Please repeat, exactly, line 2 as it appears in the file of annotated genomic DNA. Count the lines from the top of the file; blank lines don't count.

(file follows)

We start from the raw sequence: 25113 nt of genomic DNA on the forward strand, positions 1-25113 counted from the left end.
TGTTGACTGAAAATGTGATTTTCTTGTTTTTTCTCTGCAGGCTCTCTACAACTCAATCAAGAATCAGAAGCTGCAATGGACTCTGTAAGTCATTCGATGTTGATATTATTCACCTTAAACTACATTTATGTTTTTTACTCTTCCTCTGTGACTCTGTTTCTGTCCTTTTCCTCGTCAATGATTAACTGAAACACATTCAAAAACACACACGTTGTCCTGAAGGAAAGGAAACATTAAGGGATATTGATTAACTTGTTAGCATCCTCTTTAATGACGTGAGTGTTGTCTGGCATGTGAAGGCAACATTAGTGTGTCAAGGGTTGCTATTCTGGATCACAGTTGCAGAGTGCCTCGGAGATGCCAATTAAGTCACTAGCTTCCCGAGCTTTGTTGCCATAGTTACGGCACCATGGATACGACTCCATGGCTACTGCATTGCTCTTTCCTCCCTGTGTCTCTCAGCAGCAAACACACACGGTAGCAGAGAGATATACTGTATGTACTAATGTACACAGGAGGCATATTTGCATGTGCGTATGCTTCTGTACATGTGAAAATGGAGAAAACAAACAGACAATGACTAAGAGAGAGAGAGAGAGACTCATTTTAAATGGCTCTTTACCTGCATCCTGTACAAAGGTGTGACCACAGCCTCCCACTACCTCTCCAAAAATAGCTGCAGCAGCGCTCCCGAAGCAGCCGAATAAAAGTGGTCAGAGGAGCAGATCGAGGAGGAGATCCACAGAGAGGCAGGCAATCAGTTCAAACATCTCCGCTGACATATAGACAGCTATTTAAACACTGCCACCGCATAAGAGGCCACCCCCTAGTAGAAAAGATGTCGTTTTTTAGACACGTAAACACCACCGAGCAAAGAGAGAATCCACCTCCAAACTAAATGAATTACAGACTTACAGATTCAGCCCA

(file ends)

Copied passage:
TGTTGACTGAAAATGTGATTTTCTTGTTTTTTCTCTGCAGGCTCTCTACAACTCAATCAAGAATCAGAAGCTGCAATGGACTCTGTAAGTCATTCGATGTTGATATTATTCACCTTAAACTACATTTATGTTTTTTACTCTTCCTCTGTGACTCTGTTTCTGTCCTTTTCCTCGTCAATGATTAACTGAAACACATTCAAAAACACACACGTTGTCCTGAAGGAAAGGAAACATTAAGGGATATTGATTAACTTGTTAGCATCCTCTTTAATGACGTGAGTGTTGTCTGGCATGTGAAGGCAACATTAGTGTGTCAAGGGTTGCTATTCTGGATCACAGTTGCAGAGTGCCTCGGAGATGCCAATTAAGTCACTAGCTTCCCGAGCTTTGTTGCCATAGTTACGGCACCATGGATACGACTCCATGGCTACTGCATTGCTCTTTCCTCCCTGTGTCTCTCAGCAGCAAACACACACGGTAGCAGAGAGATATACTGTATGTACTAATGTACACAGGAGGCATATTTGCATGTGCGTATGCTTCTGTACATGTGAAAATGGAGAAAACAAACAGACAATGACTAAGAGAGAGAGAGAGAGACTCATTTTAAATGGCTCTTTACCTGCATCCTGTACAAAGGTGTGACCACAGCCTCCCACTACCTCTCCAAAAATAGCTGCAGCAGCGCTCCCGAAGCAGCCGAATAAAAGTGGTCAGAGGAGCAGATCGAGGAGGAGATCCACAGAGAGGCAGGCAATCAGTTCAAACATCTCCGCTGACATATAGACAGCTATTTAAACACTGCCACCGCATAAGAGGCCACCCCCTAGTAGAAAAGATGTCGTTTTTTAGACACGTAAACACCACCGAGCAAAGAGAGAATCCACCTCCAAACTAAATGAATTACAGACTTACAGATTCAGCCCA